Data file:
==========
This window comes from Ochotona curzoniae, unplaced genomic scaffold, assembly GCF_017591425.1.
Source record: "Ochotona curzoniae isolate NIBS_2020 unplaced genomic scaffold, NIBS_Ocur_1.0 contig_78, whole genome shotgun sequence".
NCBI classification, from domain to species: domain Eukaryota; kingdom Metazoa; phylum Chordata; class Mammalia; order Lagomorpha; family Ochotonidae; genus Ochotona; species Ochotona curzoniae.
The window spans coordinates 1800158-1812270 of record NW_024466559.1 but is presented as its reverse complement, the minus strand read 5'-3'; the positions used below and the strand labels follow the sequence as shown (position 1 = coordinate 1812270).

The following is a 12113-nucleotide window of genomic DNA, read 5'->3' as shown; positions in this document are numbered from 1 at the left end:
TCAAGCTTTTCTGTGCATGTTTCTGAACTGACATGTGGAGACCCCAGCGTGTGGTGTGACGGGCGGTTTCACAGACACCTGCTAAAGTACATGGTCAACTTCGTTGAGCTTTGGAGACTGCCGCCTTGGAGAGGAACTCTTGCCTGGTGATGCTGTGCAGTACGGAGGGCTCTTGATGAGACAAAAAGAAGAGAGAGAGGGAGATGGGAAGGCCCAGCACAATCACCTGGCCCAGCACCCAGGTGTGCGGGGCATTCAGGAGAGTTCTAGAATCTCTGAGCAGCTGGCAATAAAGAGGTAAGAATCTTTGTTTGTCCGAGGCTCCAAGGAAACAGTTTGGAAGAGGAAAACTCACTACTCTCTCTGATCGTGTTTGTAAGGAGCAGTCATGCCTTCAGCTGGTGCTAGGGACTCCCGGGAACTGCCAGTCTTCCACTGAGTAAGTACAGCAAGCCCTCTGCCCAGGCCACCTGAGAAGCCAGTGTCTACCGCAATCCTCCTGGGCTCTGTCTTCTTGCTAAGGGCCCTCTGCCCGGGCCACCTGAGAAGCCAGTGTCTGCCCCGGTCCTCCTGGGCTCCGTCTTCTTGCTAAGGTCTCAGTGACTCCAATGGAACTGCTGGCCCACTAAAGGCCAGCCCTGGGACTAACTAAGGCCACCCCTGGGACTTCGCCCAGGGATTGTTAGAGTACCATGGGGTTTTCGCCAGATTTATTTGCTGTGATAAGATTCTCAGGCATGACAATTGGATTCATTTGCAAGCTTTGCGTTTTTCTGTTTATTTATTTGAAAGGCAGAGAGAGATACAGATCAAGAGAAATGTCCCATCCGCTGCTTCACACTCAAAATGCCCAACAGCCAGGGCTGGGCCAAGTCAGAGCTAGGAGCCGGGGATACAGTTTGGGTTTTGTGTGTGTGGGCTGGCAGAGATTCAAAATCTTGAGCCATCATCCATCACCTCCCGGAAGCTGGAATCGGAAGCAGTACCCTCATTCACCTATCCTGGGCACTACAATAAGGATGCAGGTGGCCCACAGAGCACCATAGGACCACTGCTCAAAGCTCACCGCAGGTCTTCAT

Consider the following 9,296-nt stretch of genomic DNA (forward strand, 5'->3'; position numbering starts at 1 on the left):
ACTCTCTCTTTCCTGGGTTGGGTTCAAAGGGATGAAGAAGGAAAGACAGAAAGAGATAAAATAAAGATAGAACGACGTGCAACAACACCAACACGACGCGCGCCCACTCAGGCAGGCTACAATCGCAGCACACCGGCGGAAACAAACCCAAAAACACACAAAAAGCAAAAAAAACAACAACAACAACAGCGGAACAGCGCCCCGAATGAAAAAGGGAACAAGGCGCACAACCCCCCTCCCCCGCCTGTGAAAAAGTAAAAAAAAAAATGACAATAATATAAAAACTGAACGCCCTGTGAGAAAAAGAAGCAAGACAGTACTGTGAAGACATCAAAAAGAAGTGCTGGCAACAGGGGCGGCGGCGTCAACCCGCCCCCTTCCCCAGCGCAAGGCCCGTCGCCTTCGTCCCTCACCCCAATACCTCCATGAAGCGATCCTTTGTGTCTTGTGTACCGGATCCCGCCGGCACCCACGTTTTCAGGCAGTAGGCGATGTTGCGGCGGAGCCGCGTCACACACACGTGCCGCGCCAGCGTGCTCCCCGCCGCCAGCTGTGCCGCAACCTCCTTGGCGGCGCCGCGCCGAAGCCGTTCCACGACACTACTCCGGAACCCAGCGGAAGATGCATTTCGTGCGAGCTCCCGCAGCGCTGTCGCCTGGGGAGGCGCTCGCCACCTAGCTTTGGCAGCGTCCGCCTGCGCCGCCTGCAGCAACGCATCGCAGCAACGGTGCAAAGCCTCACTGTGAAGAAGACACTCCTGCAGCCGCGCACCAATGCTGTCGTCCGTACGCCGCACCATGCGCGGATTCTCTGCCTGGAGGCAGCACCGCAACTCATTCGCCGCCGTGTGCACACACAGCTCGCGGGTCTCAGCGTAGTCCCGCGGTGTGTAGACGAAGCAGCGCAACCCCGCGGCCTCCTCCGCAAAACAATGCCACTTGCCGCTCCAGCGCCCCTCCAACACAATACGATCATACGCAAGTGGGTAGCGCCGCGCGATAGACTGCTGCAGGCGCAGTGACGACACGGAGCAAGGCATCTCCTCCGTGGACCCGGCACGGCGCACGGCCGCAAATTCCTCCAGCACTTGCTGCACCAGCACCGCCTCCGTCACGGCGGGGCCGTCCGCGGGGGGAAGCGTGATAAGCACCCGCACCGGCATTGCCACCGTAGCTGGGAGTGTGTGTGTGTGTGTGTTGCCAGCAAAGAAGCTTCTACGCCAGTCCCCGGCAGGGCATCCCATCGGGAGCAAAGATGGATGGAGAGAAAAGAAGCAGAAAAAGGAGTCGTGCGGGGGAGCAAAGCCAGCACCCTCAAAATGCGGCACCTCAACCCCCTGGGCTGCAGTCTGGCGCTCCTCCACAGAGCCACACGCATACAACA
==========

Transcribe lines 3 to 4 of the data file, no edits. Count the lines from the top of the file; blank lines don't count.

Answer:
NCBI classification, from domain to species: domain Eukaryota; kingdom Metazoa; phylum Chordata; class Mammalia; order Lagomorpha; family Ochotonidae; genus Ochotona; species Ochotona curzoniae.
The window spans coordinates 1800158-1812270 of record NW_024466559.1 but is presented as its reverse complement, the minus strand read 5'-3'; the positions used below and the strand labels follow the sequence as shown (position 1 = coordinate 1812270).